The Friday release of a 24-page report outlining renaming principles for the University has New Haven activists feeling optimistic about the possible renaming of Calhoun College.

The Committee to Establish Principles for Renaming, established in August, was formed after opposition from both the student body and local activist groups to the University’s decision in April to retain the namesake of John. C. Calhoun, class 1804, an outspoken proponent of slavery. The committee’s report outlines four principles through which all future renaming proposals will be considered and presents a detailed analysis of the naming of Calhoun College, including the namesake’s biography and the many incidents of complaints against the college’s name.

City residents and activist groups have been protesting the residential college’s name every Friday since Corey Menafee, a Yale dining hall worker who resigned but was rehired this July after smashing a stained glass window that depicted slavery, brought renewed energy to the Calhoun renaming debate.

Menafee said that having read the report, he believes the University will ultimately choose to remove Calhoun as the college’s namesake.

“At least in my opinion I believe the legacy of John C. Calhoun is definitely at a conflict with the mission of the University which is ‘truth and enlightenment,’” Menafee said. “Calhoun was not about enlightenment, he was about oppressing people and exploiting them which is a direct contradiction to the University’s mission.”

He added that removing Calhoun as a namesake does not erase or distort history, saying Calhoun’s pro-slavery stance is well-documented in history books and widely known by the public. Furthermore, Menafee said he believes removing Calhoun’s name from a residential college will break some of the stigmas surrounding Ivy League universities and their relationship to racism.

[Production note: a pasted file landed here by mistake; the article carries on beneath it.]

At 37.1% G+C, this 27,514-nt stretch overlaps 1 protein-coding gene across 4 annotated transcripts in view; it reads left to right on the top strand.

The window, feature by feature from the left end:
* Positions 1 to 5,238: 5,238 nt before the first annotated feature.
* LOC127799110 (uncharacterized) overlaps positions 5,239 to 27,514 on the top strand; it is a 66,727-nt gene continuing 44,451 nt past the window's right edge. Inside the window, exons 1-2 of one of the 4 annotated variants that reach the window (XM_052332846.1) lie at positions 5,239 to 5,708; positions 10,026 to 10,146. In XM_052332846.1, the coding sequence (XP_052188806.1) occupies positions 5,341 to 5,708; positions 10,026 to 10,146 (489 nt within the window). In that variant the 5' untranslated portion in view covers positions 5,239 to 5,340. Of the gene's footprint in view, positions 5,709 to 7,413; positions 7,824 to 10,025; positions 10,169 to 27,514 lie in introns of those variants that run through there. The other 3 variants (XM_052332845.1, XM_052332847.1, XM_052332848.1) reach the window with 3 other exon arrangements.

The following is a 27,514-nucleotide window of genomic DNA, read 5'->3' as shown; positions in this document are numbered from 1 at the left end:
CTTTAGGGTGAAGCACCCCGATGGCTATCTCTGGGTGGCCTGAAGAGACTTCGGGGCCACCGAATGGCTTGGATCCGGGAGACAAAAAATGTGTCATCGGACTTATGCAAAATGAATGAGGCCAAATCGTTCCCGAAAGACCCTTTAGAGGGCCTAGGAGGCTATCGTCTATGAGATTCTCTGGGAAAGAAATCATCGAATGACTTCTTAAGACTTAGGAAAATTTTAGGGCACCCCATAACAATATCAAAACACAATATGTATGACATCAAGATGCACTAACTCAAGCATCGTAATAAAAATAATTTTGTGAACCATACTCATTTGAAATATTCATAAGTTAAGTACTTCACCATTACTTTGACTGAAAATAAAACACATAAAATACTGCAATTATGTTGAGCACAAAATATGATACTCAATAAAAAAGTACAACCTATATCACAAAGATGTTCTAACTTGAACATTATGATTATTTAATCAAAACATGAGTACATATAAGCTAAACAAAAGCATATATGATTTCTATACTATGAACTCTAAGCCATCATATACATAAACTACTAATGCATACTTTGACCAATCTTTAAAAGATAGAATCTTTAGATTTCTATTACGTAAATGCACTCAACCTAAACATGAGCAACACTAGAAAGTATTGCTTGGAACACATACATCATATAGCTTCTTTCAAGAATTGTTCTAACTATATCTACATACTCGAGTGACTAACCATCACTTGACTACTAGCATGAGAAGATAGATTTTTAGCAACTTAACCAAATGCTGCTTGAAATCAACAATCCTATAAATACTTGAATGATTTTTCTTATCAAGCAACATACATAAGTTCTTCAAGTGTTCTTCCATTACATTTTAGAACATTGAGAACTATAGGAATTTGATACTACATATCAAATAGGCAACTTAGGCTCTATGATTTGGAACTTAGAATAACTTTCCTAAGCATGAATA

But Menafee expressed concern that since Calhoun’s views were accepted during his lifetime, the Yale administration might not rename Calhoun. According to the report, whether the namesake’s major legacy was significantly contested during its time and place in history will be taken into consideration for renaming.

Kica Matos, a leader of New Haven’s Change the Name Coalition and the director of immigrant rights and racial justice at the Center for Community Change, said she believes the report is a step in the right direction.

“I thought it was really a thoughtful, well written document, and I think the principles that were laid out … are a very thoughtful set of principles and guidelines,” she said. “[I] really appreciated the depth to which they explored Calhoun and his legacy.”

She said she received copies of the report from multiple people, including committee members, on Friday morning. However, she said there was no effort on the part of University President Peter Salovey to communicate the new guidelines to the New Haven community, and that she finds it “deeply troubling” that Salovey does not give weight to the views of New Haven residents. Previously, New Haven residents have found trouble with the fact that no community members not affiliated with the University serve on the committee.

Matos said the Change the Name Coalition will continue its advocacy efforts until Calhoun’s name is no longer associated with Yale or New Haven. Like Menafee, Mato said she believes the principles established by the committee, if applied to Calhoun College, should result in the college’s renaming.

According to Vice President for Communications Eileen O’Connor, University administrators wanted to approach the renaming issue through a “scholarly process” to create principles by which all future renaming proposals should be addressed.

She added that by designating three advisors — history professor John Gaddis, African American studies professor Jacqueline Goldsby GRD ’98 and Calhoun alumnus G. Leonard Baker ’64 — to work exclusively on the question of Calhoun’s renaming, the University is in fact fast-tracking the process.

This group of three appointees will take into account both input received from campus and New Haven activists as well as the committee members’ own fields of expertise when making a recommendation to the Yale Corporation, O’Connor said.

“It was influenced really by the fact that this is an academic institution,” O’Connor said. “So it really was not influenced by outside activists.”

According to Salovey’s email, the Corporation is expected to make its decision on renaming Calhoun in early 2017.